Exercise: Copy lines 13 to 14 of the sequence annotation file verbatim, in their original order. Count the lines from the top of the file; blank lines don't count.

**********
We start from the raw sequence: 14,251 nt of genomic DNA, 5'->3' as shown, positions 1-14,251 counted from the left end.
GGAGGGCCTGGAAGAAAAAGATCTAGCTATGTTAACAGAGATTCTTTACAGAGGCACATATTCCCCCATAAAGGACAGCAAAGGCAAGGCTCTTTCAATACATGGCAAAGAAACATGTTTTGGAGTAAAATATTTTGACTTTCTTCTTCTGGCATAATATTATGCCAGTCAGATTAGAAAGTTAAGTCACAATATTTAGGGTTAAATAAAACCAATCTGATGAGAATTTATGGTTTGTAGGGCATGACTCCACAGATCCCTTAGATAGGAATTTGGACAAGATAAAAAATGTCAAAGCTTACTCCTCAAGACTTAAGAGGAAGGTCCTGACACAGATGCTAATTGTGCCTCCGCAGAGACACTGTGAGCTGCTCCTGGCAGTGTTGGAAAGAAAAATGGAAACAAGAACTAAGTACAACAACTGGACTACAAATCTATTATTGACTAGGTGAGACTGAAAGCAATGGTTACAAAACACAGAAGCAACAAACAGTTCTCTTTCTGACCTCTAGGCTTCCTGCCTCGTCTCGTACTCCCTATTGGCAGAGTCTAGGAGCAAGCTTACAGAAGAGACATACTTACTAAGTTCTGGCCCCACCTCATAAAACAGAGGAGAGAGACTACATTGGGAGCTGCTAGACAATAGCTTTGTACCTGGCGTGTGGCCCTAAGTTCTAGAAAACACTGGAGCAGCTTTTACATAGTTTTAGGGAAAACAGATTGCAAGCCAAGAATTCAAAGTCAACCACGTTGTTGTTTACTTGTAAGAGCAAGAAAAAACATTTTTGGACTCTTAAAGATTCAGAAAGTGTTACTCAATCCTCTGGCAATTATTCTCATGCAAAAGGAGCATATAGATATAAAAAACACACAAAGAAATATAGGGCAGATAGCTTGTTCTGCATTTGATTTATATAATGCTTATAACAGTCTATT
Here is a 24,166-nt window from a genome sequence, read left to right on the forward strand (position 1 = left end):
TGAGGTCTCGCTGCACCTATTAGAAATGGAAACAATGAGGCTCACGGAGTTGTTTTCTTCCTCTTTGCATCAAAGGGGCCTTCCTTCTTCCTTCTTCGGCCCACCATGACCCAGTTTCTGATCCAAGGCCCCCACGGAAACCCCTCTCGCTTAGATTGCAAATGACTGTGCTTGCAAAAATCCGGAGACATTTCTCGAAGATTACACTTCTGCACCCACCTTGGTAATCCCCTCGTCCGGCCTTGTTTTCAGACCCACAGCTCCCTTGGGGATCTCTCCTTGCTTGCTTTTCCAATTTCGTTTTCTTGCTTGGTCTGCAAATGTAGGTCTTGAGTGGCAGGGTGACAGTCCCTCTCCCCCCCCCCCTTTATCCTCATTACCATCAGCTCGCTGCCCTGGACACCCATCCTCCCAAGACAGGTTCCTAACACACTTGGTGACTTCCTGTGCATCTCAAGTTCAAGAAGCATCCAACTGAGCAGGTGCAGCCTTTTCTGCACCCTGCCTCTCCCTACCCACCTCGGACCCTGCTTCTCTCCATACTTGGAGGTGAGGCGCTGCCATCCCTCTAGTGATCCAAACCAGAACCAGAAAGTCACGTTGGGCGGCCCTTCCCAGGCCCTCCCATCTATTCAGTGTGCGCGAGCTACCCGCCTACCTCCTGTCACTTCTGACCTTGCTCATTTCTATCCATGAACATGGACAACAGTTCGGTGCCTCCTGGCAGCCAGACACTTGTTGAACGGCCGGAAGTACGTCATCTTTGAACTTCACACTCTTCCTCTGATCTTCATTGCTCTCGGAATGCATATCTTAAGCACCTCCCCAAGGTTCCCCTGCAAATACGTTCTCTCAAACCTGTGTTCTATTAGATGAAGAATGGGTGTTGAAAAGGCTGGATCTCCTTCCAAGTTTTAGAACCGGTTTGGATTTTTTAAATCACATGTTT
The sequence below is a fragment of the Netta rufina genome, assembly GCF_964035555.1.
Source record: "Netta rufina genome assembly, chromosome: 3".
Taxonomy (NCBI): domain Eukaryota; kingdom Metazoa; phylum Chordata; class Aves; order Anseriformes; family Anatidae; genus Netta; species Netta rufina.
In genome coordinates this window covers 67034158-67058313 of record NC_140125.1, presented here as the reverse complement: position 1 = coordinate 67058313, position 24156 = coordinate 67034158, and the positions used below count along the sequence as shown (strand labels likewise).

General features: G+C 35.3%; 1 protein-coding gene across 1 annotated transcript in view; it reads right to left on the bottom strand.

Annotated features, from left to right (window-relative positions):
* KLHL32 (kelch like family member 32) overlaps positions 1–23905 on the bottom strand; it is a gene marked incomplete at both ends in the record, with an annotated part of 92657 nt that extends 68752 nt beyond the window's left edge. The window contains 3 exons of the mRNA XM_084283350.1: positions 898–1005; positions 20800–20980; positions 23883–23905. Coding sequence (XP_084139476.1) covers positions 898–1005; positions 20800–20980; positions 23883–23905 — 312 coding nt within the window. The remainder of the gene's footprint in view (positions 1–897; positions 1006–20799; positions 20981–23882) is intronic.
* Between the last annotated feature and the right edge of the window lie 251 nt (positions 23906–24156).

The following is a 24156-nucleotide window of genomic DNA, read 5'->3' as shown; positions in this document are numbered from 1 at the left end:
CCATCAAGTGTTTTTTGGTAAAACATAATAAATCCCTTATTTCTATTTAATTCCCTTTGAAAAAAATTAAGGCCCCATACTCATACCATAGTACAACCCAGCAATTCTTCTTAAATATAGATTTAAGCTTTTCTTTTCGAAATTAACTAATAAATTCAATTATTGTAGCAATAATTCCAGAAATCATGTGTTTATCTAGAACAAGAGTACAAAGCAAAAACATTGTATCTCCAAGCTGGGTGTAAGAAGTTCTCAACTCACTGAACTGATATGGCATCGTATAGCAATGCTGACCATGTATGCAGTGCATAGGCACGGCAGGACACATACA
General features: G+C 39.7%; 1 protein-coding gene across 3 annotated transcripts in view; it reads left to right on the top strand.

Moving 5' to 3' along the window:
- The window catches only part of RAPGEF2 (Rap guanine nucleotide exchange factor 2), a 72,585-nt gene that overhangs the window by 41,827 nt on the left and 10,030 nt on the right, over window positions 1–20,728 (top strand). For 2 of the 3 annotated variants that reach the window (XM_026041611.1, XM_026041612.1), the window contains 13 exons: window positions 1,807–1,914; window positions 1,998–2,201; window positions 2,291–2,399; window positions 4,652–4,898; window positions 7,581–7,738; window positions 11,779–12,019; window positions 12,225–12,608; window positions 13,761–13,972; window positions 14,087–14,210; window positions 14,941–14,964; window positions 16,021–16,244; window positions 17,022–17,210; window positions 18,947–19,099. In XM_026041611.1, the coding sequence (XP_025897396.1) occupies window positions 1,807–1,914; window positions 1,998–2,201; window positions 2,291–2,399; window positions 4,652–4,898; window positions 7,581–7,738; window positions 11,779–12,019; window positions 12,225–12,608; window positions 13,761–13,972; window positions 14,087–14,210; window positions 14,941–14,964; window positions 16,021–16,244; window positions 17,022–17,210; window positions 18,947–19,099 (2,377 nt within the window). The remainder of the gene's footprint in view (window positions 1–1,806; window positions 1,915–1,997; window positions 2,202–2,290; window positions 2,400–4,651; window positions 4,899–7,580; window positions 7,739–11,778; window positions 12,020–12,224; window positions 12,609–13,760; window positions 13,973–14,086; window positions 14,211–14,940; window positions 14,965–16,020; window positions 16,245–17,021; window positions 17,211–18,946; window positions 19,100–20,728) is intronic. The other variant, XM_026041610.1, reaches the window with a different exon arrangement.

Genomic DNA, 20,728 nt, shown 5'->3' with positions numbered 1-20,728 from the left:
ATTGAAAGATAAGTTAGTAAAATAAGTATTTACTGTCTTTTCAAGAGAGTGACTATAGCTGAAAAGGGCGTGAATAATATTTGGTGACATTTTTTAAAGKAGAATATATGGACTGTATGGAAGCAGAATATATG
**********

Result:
The following is a 24156-nucleotide window of genomic DNA, read 5'->3' as shown; positions in this document are numbered from 1 at the left end:
CCATCAAGTGTTTTTTGGTAAAACATAATAAATCCCTTATTTCTATTTAATTCCCTTTGAAAAAAATTAAGGCCCCATACTCATACCATAGTACAACCCAGCAATTCTTCTTAAATATAGATTTAAGCTTTTCTTTTCGAAATTAACTAATAAATTCAATTATTGTAGCAATAATTCCAGAAATCATGTGTTTATCTAGAACAAGAGTACAAAGCAAAAACATTGTATCTCCAAGCTGGGTGTAAGAAGTTCTCAACTCACTGAACTGATATGGCATCGTATAGCAATGCTGACCATGTATGCAGTGCATAGGCACGGCAGGACACATACA